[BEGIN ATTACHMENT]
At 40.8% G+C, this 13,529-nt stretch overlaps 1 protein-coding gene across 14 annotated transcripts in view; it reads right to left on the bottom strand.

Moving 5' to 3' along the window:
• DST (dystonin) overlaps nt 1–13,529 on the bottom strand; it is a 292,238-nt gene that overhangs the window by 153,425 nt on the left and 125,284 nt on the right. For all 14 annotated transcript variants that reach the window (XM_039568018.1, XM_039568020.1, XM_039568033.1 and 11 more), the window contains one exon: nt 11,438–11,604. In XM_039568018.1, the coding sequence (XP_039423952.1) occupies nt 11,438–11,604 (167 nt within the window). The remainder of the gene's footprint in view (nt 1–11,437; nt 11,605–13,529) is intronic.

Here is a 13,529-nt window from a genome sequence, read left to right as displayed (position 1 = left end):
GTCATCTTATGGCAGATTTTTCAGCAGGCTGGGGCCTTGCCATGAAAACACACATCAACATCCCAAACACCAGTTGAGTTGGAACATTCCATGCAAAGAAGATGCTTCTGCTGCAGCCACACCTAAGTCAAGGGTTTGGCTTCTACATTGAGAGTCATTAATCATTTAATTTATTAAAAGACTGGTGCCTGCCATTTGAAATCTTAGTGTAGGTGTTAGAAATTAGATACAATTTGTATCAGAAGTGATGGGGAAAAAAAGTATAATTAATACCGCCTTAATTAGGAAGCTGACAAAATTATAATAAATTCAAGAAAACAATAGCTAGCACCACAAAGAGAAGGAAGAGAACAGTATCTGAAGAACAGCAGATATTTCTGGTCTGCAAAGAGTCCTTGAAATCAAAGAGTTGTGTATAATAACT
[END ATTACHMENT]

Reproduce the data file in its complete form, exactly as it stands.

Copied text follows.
At 40.8% G+C, this 13,529-nt stretch overlaps 1 protein-coding gene across 14 annotated transcripts in view; it reads right to left on the bottom strand.

Moving 5' to 3' along the window:
• DST (dystonin) overlaps nt 1–13,529 on the bottom strand; it is a 292,238-nt gene that overhangs the window by 153,425 nt on the left and 125,284 nt on the right. For all 14 annotated transcript variants that reach the window (XM_039568018.1, XM_039568020.1, XM_039568033.1 and 11 more), the window contains one exon: nt 11,438–11,604. In XM_039568018.1, the coding sequence (XP_039423952.1) occupies nt 11,438–11,604 (167 nt within the window). The remainder of the gene's footprint in view (nt 1–11,437; nt 11,605–13,529) is intronic.

Here is a 13,529-nt window from a genome sequence, read left to right as displayed (position 1 = left end):
GTCATCTTATGGCAGATTTTTCAGCAGGCTGGGGCCTTGCCATGAAAACACACATCAACATCCCAAACACCAGTTGAGTTGGAACATTCCATGCAAAGAAGATGCTTCTGCTGCAGCCACACCTAAGTCAAGGGTTTGGCTTCTACATTGAGAGTCATTAATCATTTAATTTATTAAAAGACTGGTGCCTGCCATTTGAAATCTTAGTGTAGGTGTTAGAAATTAGATACAATTTGTATCAGAAGTGATGGGGAAAAAAAGTATAATTAATACCGCCTTAATTAGGAAGCTGACAAAATTATAATAAATTCAAGAAAACAATAGCTAGCACCACAAAGAGAAGGAAGAGAACAGTATCTGAAGAACAGCAGATATTTCTGGTCTGCAAAGAGTCCTTGAAATCAAAGAGTTGTGTATAATAACT